Some information and key figures:
- Construction: between 1888 and 1894
- Total area: 5000sq
- Height: 17.5m
- Length: 120m
- Width: 40m
- Renovation: in 2007 by Moatti–Rivière Architects, at the initiative of PACA region
- Use: exhibition space and events.
History and initial purpose
An ironworks typical of industrial architecture
Built between 1888 and 1894, this 5,000-square-meter building is a former ironworks in which steam locomotives were built and repaired. This activity requires powerful means of handling, such as the lifting of locomotive boilers, which explains the building volume (120 m long, 40 m wide, 17.5 m high) and its equipment with bridge cranes.
It is an architecture based on utilitarian principles that give priority to technical and economic requirements over aesthetic research. This building is the largest still standing on the site of the former SNCF workshops.
The building was restored in 2007 by Moatti–Rivière Architects.
The ironworks was bought by the PACA region in the early 2000s. Moatti & Rivière won the architectural competition launched in 2005 and undertook the ambitious rehabilitation of that industrial cathedral with the aim of turning it into a cultural center linked to new technologies in the fields of multimedia creation, digital image, and the virtual.
The transformation of the building, which was completed in 2007, included the replacement of the façade with a glass wall covered with a 52-ton steel sheet panel, in a nod to the railway network and history of iron workers. A giant screen of about 3,000 square meters made up of 130,000 three-colored light spots was also installed on one side of the roof.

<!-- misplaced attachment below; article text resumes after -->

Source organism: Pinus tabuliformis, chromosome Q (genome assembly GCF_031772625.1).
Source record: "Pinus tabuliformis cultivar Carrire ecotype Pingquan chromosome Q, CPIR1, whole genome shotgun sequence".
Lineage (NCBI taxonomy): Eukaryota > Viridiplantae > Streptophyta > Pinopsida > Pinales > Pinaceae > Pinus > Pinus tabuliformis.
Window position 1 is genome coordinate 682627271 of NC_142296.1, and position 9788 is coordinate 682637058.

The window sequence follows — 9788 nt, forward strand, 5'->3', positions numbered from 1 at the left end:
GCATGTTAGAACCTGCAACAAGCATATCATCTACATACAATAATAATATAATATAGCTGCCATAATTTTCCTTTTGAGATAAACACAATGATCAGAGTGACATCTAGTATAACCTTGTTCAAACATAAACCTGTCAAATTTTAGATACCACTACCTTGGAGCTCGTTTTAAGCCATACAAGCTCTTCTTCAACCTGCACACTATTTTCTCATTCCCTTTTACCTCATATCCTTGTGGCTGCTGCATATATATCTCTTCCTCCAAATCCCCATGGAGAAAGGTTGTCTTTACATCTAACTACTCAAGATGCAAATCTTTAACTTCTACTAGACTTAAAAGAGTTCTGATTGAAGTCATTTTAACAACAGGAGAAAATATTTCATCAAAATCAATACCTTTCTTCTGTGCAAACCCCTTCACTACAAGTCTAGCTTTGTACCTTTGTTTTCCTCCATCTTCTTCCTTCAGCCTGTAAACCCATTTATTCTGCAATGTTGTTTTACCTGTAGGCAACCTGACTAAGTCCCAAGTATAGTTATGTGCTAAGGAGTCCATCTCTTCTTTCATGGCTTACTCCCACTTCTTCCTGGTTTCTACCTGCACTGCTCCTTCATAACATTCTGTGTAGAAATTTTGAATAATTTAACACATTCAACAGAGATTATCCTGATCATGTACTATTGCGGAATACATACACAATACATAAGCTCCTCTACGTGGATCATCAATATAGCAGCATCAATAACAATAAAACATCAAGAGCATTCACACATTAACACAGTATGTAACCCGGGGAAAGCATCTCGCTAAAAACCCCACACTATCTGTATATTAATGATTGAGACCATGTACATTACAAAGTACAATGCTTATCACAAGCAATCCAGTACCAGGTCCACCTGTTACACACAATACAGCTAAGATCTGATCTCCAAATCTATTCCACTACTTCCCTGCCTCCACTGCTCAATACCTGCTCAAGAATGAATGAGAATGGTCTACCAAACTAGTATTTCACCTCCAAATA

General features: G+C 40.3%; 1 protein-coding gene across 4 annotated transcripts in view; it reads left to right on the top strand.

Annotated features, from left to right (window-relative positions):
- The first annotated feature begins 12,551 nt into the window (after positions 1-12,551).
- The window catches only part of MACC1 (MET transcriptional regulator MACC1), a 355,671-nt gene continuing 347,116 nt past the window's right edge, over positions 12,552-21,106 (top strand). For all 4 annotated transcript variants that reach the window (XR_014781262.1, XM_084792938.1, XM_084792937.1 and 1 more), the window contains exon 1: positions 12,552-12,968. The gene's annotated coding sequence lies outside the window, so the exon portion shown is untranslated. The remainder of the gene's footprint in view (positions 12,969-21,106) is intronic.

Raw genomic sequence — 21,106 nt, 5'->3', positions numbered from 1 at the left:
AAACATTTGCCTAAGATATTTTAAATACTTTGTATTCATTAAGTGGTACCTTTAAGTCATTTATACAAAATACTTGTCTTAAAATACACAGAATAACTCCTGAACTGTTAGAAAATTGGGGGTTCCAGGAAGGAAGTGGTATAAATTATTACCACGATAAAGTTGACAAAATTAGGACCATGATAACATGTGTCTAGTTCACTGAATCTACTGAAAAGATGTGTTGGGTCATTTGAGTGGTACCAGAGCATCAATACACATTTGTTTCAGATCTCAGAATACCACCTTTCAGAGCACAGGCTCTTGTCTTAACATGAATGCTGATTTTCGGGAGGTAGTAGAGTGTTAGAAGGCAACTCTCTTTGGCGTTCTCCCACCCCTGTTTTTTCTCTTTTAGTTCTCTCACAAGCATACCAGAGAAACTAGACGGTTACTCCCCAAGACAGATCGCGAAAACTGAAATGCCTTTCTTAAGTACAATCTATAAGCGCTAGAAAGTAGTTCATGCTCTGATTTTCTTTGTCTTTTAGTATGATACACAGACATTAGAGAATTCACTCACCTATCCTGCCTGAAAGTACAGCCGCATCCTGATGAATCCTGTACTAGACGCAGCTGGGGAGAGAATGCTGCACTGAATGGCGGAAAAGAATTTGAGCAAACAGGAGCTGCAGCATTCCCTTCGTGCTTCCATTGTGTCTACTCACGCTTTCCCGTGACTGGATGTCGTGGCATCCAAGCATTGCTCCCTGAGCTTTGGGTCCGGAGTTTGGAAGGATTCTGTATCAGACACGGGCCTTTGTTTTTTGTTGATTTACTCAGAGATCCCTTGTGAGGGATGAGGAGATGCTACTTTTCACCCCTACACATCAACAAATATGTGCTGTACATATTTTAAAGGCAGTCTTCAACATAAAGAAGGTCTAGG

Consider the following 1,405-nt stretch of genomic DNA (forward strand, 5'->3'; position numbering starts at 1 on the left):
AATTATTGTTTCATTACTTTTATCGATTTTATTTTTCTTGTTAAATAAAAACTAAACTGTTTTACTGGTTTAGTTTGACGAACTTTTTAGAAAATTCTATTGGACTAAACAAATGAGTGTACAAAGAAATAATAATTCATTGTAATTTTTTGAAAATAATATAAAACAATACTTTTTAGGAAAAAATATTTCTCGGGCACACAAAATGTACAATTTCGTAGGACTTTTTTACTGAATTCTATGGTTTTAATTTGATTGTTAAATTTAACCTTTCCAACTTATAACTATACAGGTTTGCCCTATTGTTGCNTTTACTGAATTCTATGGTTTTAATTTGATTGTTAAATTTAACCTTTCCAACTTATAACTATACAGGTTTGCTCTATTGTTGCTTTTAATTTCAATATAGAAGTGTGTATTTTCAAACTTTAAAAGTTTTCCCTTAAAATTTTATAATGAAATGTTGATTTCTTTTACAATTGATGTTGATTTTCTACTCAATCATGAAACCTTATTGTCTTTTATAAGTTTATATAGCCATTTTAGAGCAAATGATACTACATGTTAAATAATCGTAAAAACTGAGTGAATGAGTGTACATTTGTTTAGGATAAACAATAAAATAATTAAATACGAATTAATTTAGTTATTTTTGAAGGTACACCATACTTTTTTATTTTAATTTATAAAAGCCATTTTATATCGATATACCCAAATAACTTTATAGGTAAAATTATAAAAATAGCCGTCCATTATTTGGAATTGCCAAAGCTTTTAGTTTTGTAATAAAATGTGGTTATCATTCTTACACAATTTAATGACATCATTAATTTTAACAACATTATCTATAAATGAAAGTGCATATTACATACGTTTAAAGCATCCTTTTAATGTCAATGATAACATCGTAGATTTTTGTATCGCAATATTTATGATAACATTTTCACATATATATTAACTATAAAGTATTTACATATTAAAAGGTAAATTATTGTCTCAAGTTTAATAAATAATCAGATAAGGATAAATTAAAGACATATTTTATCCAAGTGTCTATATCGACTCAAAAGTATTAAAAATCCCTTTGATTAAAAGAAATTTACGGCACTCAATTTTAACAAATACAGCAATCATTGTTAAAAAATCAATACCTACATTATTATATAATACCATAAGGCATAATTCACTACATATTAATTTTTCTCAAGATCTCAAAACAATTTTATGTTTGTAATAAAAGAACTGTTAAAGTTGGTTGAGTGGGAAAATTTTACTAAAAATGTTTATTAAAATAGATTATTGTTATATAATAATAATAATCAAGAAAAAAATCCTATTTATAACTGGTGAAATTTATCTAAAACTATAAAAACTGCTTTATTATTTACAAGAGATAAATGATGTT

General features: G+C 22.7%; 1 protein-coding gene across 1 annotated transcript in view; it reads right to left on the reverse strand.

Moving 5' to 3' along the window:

La Grande Halle is now part of LUMA Arles buildings
La Grande Halle is now one of the historic buildings of the Parc des Ateliers operated by LUMA Arles. For several years now, this unconditioned, covered hall has been hosting LUMA Arles’ exhibitions and cultural events in its central nave.
Among other exhibitions, visitors have discovered Jean Prouvé. Architect for Better Days, in 2017–18; Annie Leibovitz Archive Project #1. The Early Years, in 2017; and Rachel Rose’s Enclosure installation, in 2019.
More than 2,000 square meters of solar panels were installed on the southern part of the roof and produce part of the energy needed to run the site.